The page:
A sexually active 30-year-old woman presents with a rash and wrist pain, among other symptoms.

A 30-year-old woman presents with a 1-week history of severe right upper quadrant abdominal pain, bilateral shoulder and wrist pain, fever, and chills. She also has a rash, which developed 2 weeks ago and has nearly resolved. During the past year, she has had mild abdominal discomfort, which she attributes to menstrual cramps. She has not noticed any vaginal discharge and reports no gastrointestinal or urinary tract symptoms.

The patient is otherwise healthy, with no history of HIV infection, arthritis, or any other comorbidity. She has been sexually active with three partners during the past year and had a miscarriage 6 months ago. She reports that she has used condoms inconsistently during sexual intercourse and is currently taking an oral contraceptive. She has not seen her obstetrician/gynecologist since her miscarriage 6 months earlier.

She reports that she does not have history of substance abuse, including intravenous drug use, but does drink a few beers two or three times per week. She does not smoke, and her body mass index is within normal limits. She has no family history of a similar presentation.

Physical examination and workup
Upon examination, the patient is febrile, with a temperature of 102.6° F (39.2° C). She has a blood pressure of 110/70 mm Hg, a heart rate of 115 beats/min, a respiration rate of 20 breaths/min, and an oxygen saturation of 96%.

Her right shoulder and left wrist joints are painful. No joint erythema is noted, but she has limited range of motion secondary to the pain. She appears to be in severe discomfort.

She has a rash on her body, including on the palms and soles, which has nearly resolved. Residual petechial macules and papules are visible on her wrist. Figure 1 shows a similar rash in a different patient. Similar lesions are noted on the bilateral thighs and perineum, but the degree of involvement is significantly less than it was 2 weeks earlier, according to the patient. The remainder of the physical examination results are unremarkable.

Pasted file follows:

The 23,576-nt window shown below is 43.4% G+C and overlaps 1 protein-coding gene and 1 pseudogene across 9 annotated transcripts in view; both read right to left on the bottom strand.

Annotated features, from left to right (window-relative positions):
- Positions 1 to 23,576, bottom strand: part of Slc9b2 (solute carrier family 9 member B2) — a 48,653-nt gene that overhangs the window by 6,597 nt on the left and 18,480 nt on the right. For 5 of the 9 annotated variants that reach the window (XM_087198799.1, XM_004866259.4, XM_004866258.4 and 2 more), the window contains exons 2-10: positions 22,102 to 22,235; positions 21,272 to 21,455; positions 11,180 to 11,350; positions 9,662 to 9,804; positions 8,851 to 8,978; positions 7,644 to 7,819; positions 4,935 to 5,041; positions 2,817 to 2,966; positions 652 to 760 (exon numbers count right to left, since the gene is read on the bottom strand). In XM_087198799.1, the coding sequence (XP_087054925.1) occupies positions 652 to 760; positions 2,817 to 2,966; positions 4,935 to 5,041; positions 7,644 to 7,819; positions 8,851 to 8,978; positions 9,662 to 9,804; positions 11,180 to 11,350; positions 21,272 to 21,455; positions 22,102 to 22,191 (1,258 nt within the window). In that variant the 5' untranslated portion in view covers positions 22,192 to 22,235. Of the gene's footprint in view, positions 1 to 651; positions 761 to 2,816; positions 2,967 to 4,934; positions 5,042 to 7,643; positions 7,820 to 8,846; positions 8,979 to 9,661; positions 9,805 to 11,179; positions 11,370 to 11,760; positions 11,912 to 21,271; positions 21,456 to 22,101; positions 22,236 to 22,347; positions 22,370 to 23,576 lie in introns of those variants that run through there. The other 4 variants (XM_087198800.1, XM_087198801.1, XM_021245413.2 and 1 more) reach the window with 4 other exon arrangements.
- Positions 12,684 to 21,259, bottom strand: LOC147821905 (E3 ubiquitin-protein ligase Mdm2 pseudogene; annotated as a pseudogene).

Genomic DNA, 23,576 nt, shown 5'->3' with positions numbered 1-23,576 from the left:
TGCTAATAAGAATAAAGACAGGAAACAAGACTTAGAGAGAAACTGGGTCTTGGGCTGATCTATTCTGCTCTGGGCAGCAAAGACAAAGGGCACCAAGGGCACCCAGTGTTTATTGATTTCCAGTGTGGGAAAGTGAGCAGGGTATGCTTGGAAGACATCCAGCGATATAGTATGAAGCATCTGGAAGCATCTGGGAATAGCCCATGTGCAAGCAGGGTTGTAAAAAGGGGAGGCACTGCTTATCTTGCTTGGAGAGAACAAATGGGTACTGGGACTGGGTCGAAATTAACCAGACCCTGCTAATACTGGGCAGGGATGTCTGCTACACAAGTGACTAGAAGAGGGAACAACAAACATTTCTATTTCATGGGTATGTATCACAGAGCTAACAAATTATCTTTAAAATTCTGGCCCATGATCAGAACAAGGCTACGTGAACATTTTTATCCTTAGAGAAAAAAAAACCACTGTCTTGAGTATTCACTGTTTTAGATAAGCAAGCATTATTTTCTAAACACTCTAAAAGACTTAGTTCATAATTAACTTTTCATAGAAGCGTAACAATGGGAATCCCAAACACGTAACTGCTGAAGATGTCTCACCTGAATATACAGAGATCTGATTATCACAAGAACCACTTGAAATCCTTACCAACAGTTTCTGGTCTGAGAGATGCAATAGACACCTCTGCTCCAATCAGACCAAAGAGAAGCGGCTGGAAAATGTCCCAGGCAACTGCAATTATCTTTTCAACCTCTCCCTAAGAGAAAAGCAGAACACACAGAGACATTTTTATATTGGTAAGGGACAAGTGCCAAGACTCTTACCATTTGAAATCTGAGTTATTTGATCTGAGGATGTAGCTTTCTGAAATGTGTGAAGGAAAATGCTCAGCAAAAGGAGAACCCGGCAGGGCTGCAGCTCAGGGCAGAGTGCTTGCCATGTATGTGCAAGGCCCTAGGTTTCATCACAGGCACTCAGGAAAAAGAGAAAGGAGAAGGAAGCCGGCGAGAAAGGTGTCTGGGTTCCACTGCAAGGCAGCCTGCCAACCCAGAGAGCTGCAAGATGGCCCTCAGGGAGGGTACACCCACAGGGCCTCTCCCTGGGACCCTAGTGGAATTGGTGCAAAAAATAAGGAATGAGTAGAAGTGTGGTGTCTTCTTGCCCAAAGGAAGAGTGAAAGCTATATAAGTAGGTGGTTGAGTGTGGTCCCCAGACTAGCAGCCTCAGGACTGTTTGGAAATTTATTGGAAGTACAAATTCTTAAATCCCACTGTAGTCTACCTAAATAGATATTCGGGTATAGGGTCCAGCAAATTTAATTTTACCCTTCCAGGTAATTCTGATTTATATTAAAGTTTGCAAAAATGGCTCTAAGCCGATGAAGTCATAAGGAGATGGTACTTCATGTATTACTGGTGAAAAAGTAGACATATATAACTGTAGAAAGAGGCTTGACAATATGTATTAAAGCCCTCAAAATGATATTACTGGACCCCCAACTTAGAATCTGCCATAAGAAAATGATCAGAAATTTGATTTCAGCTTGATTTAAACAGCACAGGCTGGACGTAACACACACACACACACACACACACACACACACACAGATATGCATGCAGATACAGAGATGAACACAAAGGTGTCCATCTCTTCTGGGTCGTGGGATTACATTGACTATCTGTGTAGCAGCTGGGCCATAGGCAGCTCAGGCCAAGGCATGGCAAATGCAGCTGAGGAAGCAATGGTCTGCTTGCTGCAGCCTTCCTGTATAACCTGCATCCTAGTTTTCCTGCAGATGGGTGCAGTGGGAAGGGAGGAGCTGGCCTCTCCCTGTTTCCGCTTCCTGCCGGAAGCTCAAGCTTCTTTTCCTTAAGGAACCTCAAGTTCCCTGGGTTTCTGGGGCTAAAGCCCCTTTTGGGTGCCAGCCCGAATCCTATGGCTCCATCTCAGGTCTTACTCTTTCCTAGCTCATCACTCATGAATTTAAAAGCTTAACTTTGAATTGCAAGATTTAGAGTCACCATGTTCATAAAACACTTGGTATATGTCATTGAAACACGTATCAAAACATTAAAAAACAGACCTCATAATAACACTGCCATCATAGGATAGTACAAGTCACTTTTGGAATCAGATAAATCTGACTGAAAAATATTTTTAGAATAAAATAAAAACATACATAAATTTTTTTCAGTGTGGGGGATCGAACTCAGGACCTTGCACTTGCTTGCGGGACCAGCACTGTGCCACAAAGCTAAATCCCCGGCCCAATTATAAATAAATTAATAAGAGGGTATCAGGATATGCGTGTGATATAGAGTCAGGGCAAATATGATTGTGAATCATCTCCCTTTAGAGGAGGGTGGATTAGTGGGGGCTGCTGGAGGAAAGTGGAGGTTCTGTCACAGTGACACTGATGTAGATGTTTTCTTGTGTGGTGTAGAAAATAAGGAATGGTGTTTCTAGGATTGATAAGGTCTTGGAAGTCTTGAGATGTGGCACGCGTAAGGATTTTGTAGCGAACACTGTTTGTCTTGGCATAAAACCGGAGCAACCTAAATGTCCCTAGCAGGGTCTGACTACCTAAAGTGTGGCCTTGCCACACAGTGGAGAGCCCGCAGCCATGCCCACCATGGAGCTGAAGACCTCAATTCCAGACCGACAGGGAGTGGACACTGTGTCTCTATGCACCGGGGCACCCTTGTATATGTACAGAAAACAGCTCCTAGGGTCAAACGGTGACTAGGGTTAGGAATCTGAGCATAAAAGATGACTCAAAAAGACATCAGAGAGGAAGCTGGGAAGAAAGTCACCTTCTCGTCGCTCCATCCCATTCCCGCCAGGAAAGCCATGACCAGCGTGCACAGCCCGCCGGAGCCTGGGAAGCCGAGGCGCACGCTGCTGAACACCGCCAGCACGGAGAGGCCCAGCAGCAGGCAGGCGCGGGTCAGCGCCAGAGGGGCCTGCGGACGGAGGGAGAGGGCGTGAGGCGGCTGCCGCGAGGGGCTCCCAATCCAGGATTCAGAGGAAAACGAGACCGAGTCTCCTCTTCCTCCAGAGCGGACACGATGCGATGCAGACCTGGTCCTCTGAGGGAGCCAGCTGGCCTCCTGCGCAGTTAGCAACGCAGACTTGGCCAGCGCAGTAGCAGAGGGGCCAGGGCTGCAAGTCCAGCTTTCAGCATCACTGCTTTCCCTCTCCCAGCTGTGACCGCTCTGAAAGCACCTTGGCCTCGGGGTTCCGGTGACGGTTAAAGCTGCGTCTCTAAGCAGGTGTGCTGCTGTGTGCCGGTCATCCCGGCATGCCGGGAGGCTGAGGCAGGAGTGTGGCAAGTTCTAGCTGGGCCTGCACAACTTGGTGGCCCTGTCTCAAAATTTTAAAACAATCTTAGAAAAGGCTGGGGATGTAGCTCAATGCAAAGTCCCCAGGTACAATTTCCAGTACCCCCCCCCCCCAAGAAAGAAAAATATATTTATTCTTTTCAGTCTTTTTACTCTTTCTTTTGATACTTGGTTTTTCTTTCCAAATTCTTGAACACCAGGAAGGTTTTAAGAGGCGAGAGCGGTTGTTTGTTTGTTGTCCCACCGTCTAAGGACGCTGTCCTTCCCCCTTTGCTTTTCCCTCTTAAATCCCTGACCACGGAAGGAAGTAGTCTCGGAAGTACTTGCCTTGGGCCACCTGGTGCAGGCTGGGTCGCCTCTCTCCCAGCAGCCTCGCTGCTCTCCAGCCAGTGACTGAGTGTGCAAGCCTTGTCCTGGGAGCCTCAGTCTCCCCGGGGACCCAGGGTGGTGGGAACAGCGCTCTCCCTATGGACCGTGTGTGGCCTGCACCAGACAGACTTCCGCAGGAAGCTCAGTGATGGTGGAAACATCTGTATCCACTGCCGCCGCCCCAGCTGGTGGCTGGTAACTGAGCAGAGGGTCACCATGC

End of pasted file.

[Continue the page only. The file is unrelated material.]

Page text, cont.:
Figure 1:

A urine pregnancy test is negative. Routine laboratory studies are performed. A complete blood cell count reveals a white blood cell count of 9000 cells/µL (reference range, 4000-11,000 cells/µL), with predominantly elevated neutrophils. The urinalysis results are normal. The results of a comprehensive metabolic panel are within normal limits. A rapid plasma reagin  test, hepatitis B and C tests, HIV antigen/antibody test, and urine Neisseria gonorrhoeae/Chlamydia trachomatis nucleic acid amplification tests  are ordered. Because of the patient’s unusual presentation, blood and urine cultures are also ordered.

Ultrasonography of her right upper quadrant does not show any signs of cholecystitis or cholelithiasis. Contrast CT of her abdomen and pelvis does not reveal hepatic inflammation or any fluid collections.

Gynecology is consulted, and speculum examination is negative for vulvovaginitis, cervicitis, or foreign body. Urine and serum beta human chorionic gonadotropin test results are negative for pregnancy. Physical examination does not reveal cervical or adnexal tenderness or mass. Additional testing includes pap smear, urine nucleic acid amplification test for chlamydia and gonorrhea, human papillomavirus polymerase chain reaction test, and bacterial and fungal cultures. Results are pending.